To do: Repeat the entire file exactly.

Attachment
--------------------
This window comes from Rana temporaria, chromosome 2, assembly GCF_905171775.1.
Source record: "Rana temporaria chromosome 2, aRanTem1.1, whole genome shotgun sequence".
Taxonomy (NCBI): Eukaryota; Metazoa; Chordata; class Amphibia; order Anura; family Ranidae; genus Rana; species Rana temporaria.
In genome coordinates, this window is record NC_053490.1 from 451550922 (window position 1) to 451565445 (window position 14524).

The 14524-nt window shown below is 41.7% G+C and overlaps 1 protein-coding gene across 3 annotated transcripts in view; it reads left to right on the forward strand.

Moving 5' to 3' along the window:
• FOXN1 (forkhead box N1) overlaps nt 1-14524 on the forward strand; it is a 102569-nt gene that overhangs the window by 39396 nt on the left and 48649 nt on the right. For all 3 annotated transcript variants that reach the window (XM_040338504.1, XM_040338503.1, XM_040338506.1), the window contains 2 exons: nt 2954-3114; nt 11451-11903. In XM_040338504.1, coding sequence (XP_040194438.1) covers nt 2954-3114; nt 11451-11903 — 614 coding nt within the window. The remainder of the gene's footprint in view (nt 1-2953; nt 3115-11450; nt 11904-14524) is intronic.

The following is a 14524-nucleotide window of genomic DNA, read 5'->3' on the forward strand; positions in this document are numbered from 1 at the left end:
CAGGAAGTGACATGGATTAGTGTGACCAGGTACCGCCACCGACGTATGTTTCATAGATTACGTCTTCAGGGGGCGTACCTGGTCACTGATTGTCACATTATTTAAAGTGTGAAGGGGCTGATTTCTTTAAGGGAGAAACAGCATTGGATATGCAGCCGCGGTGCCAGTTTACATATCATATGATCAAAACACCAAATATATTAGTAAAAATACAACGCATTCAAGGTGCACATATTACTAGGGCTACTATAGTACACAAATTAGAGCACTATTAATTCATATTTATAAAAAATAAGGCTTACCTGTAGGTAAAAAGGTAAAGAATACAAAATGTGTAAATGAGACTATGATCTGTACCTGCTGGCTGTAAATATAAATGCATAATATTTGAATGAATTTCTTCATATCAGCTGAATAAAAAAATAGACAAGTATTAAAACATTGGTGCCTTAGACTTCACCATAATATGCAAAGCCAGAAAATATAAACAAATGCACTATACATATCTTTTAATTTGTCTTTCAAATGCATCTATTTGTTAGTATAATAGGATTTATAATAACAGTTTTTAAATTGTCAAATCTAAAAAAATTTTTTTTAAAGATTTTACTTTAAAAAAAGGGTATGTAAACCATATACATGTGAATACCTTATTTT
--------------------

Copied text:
This window comes from Rana temporaria, chromosome 2, assembly GCF_905171775.1.
Source record: "Rana temporaria chromosome 2, aRanTem1.1, whole genome shotgun sequence".
Taxonomy (NCBI): Eukaryota; Metazoa; Chordata; class Amphibia; order Anura; family Ranidae; genus Rana; species Rana temporaria.
In genome coordinates, this window is record NC_053490.1 from 451550922 (window position 1) to 451565445 (window position 14524).

The 14524-nt window shown below is 41.7% G+C and overlaps 1 protein-coding gene across 3 annotated transcripts in view; it reads left to right on the forward strand.

Moving 5' to 3' along the window:
• FOXN1 (forkhead box N1) overlaps nt 1-14524 on the forward strand; it is a 102569-nt gene that overhangs the window by 39396 nt on the left and 48649 nt on the right. For all 3 annotated transcript variants that reach the window (XM_040338504.1, XM_040338503.1, XM_040338506.1), the window contains 2 exons: nt 2954-3114; nt 11451-11903. In XM_040338504.1, coding sequence (XP_040194438.1) covers nt 2954-3114; nt 11451-11903 — 614 coding nt within the window. The remainder of the gene's footprint in view (nt 1-2953; nt 3115-11450; nt 11904-14524) is intronic.

The following is a 14524-nucleotide window of genomic DNA, read 5'->3' on the forward strand; positions in this document are numbered from 1 at the left end:
CAGGAAGTGACATGGATTAGTGTGACCAGGTACCGCCACCGACGTATGTTTCATAGATTACGTCTTCAGGGGGCGTACCTGGTCACTGATTGTCACATTATTTAAAGTGTGAAGGGGCTGATTTCTTTAAGGGAGAAACAGCATTGGATATGCAGCCGCGGTGCCAGTTTACATATCATATGATCAAAACACCAAATATATTAGTAAAAATACAACGCATTCAAGGTGCACATATTACTAGGGCTACTATAGTACACAAATTAGAGCACTATTAATTCATATTTATAAAAAATAAGGCTTACCTGTAGGTAAAAAGGTAAAGAATACAAAATGTGTAAATGAGACTATGATCTGTACCTGCTGGCTGTAAATATAAATGCATAATATTTGAATGAATTTCTTCATATCAGCTGAATAAAAAAATAGACAAGTATTAAAACATTGGTGCCTTAGACTTCACCATAATATGCAAAGCCAGAAAATATAAACAAATGCACTATACATATCTTTTAATTTGTCTTTCAAATGCATCTATTTGTTAGTATAATAGGATTTATAATAACAGTTTTTAAATTGTCAAATCTAAAAAAATTTTTTTTAAAGATTTTACTTTAAAAAAAGGGTATGTAAACCATATACATGTGAATACCTTATTTT